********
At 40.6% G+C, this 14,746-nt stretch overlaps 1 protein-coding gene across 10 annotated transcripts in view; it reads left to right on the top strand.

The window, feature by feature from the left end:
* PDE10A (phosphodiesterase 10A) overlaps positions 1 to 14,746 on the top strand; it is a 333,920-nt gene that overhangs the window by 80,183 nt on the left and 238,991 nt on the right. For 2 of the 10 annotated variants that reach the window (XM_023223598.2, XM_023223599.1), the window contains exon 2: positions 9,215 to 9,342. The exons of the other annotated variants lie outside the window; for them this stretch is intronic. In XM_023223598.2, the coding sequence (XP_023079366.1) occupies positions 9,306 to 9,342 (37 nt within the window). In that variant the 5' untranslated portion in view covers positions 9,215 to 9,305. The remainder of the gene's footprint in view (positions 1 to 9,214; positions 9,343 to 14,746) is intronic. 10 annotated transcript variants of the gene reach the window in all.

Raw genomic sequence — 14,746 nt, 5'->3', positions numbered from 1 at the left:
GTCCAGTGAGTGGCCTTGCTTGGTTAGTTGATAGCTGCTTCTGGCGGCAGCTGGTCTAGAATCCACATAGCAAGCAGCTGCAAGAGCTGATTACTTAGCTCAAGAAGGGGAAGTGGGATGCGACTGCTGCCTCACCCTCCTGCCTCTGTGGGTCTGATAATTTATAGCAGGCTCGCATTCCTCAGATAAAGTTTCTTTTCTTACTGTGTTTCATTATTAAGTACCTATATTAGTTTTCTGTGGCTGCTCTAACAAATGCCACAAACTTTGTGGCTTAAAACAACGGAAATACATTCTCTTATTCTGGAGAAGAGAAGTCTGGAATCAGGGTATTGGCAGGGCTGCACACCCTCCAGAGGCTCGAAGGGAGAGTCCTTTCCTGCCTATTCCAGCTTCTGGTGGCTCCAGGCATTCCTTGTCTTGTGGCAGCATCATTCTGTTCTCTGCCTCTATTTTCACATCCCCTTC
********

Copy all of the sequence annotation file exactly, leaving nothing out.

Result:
At 40.6% G+C, this 14,746-nt stretch overlaps 1 protein-coding gene across 10 annotated transcripts in view; it reads left to right on the top strand.

The window, feature by feature from the left end:
* PDE10A (phosphodiesterase 10A) overlaps positions 1 to 14,746 on the top strand; it is a 333,920-nt gene that overhangs the window by 80,183 nt on the left and 238,991 nt on the right. For 2 of the 10 annotated variants that reach the window (XM_023223598.2, XM_023223599.1), the window contains exon 2: positions 9,215 to 9,342. The exons of the other annotated variants lie outside the window; for them this stretch is intronic. In XM_023223598.2, the coding sequence (XP_023079366.1) occupies positions 9,306 to 9,342 (37 nt within the window). In that variant the 5' untranslated portion in view covers positions 9,215 to 9,305. The remainder of the gene's footprint in view (positions 1 to 9,214; positions 9,343 to 14,746) is intronic. 10 annotated transcript variants of the gene reach the window in all.

Raw genomic sequence — 14,746 nt, 5'->3', positions numbered from 1 at the left:
GTCCAGTGAGTGGCCTTGCTTGGTTAGTTGATAGCTGCTTCTGGCGGCAGCTGGTCTAGAATCCACATAGCAAGCAGCTGCAAGAGCTGATTACTTAGCTCAAGAAGGGGAAGTGGGATGCGACTGCTGCCTCACCCTCCTGCCTCTGTGGGTCTGATAATTTATAGCAGGCTCGCATTCCTCAGATAAAGTTTCTTTTCTTACTGTGTTTCATTATTAAGTACCTATATTAGTTTTCTGTGGCTGCTCTAACAAATGCCACAAACTTTGTGGCTTAAAACAACGGAAATACATTCTCTTATTCTGGAGAAGAGAAGTCTGGAATCAGGGTATTGGCAGGGCTGCACACCCTCCAGAGGCTCGAAGGGAGAGTCCTTTCCTGCCTATTCCAGCTTCTGGTGGCTCCAGGCATTCCTTGTCTTGTGGCAGCATCATTCTGTTCTCTGCCTCTATTTTCACATCCCCTTC